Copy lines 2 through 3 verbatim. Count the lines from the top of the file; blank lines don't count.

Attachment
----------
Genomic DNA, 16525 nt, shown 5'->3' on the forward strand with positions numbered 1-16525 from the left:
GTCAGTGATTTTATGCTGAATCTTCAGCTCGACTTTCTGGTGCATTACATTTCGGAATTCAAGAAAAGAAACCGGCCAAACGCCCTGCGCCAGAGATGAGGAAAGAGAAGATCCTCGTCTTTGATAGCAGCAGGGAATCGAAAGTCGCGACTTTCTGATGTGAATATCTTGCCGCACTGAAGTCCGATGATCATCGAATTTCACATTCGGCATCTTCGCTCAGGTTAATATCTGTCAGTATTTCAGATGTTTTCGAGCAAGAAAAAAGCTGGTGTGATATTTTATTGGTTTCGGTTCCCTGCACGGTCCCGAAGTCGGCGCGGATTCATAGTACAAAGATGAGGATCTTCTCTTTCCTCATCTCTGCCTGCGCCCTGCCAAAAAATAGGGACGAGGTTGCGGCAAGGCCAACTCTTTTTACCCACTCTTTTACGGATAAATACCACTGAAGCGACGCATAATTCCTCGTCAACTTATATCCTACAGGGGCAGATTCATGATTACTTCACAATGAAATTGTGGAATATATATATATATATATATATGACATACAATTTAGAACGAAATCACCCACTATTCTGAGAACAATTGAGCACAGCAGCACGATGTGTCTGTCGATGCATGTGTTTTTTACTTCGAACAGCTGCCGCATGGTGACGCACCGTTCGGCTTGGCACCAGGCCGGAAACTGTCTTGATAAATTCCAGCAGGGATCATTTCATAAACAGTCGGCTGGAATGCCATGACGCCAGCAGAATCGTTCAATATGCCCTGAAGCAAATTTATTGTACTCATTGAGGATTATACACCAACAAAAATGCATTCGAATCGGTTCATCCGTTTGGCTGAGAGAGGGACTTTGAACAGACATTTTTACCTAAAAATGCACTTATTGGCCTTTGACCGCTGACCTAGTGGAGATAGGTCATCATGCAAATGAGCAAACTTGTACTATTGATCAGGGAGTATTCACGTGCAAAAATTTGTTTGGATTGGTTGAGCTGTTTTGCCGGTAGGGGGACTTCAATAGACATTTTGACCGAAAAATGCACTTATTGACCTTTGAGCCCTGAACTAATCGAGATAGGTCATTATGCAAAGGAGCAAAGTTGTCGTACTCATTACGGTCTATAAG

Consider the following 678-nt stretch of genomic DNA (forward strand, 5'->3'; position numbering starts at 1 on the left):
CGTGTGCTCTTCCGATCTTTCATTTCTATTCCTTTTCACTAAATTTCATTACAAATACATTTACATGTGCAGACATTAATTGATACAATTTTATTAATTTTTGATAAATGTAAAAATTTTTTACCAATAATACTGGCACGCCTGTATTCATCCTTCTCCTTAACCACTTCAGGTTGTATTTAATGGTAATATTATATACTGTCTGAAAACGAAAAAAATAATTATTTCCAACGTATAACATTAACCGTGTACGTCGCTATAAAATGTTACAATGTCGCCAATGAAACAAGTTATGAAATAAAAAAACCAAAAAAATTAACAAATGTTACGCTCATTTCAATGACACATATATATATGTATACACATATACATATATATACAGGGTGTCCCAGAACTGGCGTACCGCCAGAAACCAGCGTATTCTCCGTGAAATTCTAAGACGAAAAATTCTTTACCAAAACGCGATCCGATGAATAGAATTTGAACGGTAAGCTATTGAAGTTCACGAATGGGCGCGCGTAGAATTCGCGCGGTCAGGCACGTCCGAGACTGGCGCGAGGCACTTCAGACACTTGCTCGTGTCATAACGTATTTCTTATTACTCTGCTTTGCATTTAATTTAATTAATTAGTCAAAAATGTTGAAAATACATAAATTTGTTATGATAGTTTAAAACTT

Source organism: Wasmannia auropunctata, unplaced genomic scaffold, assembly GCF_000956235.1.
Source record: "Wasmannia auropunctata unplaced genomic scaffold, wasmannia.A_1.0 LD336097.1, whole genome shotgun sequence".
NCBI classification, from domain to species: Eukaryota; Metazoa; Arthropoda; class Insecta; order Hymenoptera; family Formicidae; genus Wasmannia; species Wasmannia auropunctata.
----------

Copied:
GTCAGTGATTTTATGCTGAATCTTCAGCTCGACTTTCTGGTGCATTACATTTCGGAATTCAAGAAAAGAAACCGGCCAAACGCCCTGCGCCAGAGATGAGGAAAGAGAAGATCCTCGTCTTTGATAGCAGCAGGGAATCGAAAGTCGCGACTTTCTGATGTGAATATCTTGCCGCACTGAAGTCCGATGATCATCGAATTTCACATTCGGCATCTTCGCTCAGGTTAATATCTGTCAGTATTTCAGATGTTTTCGAGCAAGAAAAAAGCTGGTGTGATATTTTATTGGTTTCGGTTCCCTGCACGGTCCCGAAGTCGGCGCGGATTCATAGTACAAAGATGAGGATCTTCTCTTTCCTCATCTCTGCCTGCGCCCTGCCAAAAAATAGGGACGAGGTTGCGGCAAGGCCAACTCTTTTTACCCACTCTTTTACGGATAAATACCACTGAAGCGACGCATAATTCCTCGTCAACTTATATCCTACAGGGGCAGATTCATGATTACTTCACAATGAAATTGTGGAATATATATATATATATATATATGACATACAATTTAGAACGAAATCACCCACTATTCTGAGAACAATTGAGCACAGCAGCACGATGTGTCTGTCGATGCATGTGTTTTTTACTTCGAACAGCTGCCGCATGGTGACGCACCGTTCGGCTTGGCACCAGGCCGGAAACTGTCTTGATAAATTCCAGCAGGGATCATTTCATAAACAGTCGGCTGGAATGCCATGACGCCAGCAGAATCGTTCAATATGCCCTGAAGCAAATTTATTGTACTCATTGAGGATTATACACCAACAAAAATGCATTCGAATCGGTTCATCCGTTTGGCTGAGAGAGGGACTTTGAACAGACATTTTTACCTAAAAATGCACTTATTGGCCTTTGACCGCTGACCTAGTGGAGATAGGTCATCATGCAAATGAGCAAACTTGTACTATTGATCAGGGAGTATTCACGTGCAAAAATTTGTTTGGATTGGTTGAGCTGTTTTGCCGGTAGGGGGACTTCAATAGACATTTTGACCGAAAAATGCACTTATTGACCTTTGAGCCCTGAACTAATCGAGATAGGTCATTATGCAAAGGAGCAAAGTTGTCGTACTCATTACGGTCTATAAG

Consider the following 678-nt stretch of genomic DNA (forward strand, 5'->3'; position numbering starts at 1 on the left):